Claire, my EA is a critical part of my team and plays a huge role in allowing me to be effective and productive. As I manage so many teams across two locations, there are so many meetings and work blocks that need to be tightly scheduled and prioritised. A lot of the time, timelines on projects can change which means my diary needs to be turned upside down to accommodate. I also have to take lots of calls remotely so it’s always a challenge juggling logistics and agendas and so on. On the flip side, I’m actually quite independent and whether good or bad, I often do a lot of things myself simply because I’m comfortable with technology and like to just get things done then and there. I think Claire would love to help me with more so is actively trying to pry tasks from me at times! I never ask Claire to help me with any personal duties or errands (as I said I’m very organised so I don’t need this) but instead have her support me in really critical things – this also allows her to be focussed on tasks and responsibilities where she can learn and develop her skills.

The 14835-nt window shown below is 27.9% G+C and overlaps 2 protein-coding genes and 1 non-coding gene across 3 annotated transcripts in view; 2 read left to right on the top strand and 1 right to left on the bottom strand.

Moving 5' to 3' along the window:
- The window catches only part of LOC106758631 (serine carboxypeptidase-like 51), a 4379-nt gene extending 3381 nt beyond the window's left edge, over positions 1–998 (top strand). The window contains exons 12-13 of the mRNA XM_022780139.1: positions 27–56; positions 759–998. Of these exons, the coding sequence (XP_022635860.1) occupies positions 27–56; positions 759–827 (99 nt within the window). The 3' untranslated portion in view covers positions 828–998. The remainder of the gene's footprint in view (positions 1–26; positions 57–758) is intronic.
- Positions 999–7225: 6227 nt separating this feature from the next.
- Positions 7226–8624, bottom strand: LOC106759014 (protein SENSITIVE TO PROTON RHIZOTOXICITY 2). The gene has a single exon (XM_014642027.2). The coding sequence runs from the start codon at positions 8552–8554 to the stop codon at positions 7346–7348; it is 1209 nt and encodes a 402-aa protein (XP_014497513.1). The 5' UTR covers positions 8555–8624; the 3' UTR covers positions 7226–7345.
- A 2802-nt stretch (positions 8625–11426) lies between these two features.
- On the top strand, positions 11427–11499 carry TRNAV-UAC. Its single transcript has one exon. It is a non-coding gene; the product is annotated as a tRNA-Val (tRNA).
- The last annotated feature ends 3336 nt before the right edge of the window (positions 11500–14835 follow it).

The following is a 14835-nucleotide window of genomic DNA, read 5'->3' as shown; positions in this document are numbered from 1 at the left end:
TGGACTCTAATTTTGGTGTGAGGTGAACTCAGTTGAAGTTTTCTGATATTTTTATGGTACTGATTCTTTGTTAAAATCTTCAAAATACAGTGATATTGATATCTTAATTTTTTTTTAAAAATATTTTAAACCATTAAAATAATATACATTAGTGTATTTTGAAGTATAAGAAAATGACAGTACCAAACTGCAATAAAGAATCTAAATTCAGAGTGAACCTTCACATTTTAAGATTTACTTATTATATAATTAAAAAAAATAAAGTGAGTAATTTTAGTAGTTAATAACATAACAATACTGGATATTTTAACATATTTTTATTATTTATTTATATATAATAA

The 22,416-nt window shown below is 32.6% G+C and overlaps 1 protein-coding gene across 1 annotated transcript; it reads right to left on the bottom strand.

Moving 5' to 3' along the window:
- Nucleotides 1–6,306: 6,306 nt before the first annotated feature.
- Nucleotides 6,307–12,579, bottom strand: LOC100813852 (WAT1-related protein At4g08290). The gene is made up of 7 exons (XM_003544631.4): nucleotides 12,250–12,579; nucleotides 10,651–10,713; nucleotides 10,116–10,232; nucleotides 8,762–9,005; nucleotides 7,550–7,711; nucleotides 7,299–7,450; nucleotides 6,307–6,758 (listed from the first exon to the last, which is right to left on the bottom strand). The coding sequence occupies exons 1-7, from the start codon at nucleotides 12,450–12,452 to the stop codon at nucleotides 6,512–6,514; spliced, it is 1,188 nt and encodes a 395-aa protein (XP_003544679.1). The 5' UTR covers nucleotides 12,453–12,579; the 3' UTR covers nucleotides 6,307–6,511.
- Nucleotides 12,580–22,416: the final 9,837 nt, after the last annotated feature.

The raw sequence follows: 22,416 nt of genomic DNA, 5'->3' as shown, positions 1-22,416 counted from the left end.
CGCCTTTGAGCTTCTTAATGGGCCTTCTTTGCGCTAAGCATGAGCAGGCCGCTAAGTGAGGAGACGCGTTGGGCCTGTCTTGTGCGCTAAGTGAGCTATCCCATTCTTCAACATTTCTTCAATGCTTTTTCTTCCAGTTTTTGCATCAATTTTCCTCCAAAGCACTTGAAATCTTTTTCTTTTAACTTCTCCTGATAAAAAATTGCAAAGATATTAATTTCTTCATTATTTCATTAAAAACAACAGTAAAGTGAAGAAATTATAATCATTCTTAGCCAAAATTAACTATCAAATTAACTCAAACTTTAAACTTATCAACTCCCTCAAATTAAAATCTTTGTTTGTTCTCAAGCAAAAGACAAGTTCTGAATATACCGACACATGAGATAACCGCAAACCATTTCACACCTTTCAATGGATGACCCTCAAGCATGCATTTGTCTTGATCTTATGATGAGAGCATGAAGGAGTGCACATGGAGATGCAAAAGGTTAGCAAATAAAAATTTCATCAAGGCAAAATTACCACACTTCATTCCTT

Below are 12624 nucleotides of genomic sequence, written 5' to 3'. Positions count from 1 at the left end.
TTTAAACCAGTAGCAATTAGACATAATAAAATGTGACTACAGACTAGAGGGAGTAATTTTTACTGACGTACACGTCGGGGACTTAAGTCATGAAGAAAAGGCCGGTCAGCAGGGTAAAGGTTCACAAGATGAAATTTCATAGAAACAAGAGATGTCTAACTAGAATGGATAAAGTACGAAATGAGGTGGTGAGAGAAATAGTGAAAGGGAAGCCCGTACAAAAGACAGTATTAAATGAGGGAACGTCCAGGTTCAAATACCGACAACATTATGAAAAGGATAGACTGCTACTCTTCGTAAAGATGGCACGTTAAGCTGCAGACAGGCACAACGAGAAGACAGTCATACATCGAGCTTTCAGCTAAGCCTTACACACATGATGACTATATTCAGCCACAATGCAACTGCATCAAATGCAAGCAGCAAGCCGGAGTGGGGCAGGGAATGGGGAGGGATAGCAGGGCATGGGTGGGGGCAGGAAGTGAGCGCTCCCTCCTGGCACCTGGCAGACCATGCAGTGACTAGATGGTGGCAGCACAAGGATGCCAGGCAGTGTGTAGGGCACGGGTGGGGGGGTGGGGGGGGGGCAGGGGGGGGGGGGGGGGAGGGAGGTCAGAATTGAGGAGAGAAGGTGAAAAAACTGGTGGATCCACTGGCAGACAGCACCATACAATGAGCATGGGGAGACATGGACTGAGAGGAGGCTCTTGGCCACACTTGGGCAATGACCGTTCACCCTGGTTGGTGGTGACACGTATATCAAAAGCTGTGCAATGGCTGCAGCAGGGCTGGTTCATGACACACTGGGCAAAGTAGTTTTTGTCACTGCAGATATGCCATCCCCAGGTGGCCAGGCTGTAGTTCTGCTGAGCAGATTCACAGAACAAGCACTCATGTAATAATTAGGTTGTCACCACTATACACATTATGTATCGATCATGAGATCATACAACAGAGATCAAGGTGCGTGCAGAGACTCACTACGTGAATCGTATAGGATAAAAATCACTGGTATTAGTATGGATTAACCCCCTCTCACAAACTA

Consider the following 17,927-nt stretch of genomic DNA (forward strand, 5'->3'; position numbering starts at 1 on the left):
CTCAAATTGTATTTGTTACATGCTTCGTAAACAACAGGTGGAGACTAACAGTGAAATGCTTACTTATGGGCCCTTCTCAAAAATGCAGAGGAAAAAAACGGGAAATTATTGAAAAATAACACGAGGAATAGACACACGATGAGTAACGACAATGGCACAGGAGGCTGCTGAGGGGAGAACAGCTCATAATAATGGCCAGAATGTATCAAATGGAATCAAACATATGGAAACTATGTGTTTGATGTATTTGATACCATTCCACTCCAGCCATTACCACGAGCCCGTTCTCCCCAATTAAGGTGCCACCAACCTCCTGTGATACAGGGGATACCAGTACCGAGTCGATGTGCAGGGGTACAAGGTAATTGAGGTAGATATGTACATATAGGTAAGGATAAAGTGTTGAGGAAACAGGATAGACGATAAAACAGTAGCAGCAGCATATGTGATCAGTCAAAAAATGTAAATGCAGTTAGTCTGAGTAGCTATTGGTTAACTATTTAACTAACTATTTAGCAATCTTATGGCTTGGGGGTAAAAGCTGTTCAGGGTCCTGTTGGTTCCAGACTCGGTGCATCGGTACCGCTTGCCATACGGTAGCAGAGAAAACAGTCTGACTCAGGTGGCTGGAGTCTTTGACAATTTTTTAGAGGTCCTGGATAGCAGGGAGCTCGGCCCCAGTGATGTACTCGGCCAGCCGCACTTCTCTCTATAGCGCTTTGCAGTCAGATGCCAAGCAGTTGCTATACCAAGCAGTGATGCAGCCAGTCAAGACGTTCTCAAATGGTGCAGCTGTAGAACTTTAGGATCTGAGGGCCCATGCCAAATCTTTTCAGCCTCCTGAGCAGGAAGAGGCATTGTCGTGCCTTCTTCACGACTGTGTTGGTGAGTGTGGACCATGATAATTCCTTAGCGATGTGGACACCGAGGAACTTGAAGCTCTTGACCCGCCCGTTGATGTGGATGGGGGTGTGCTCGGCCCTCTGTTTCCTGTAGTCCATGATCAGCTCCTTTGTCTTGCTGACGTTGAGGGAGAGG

What key qualities/traits do you look for in an Assistant?
Communication is key. I like to be constantly across lots of things so she needs to be informing me about the things I need to know – so there is some judgement required and we learn as we go. Also I have high standards for presentation and output so attention to detail is a must. It’s also important that they are able to build strong relationships with my direct reports and team members. Claire is an extension of me and often my team will go to Claire to find or access me so she needs to know when to open the gate, if one can use that analogy!
What do you think makes an Assistant successful in their role?
Same as any other role. You need to want to come to work and do the best you can. Do it with smarts, passion and resilience.
How do you build the relationship with your Assistant to gain a high level of respect & trust?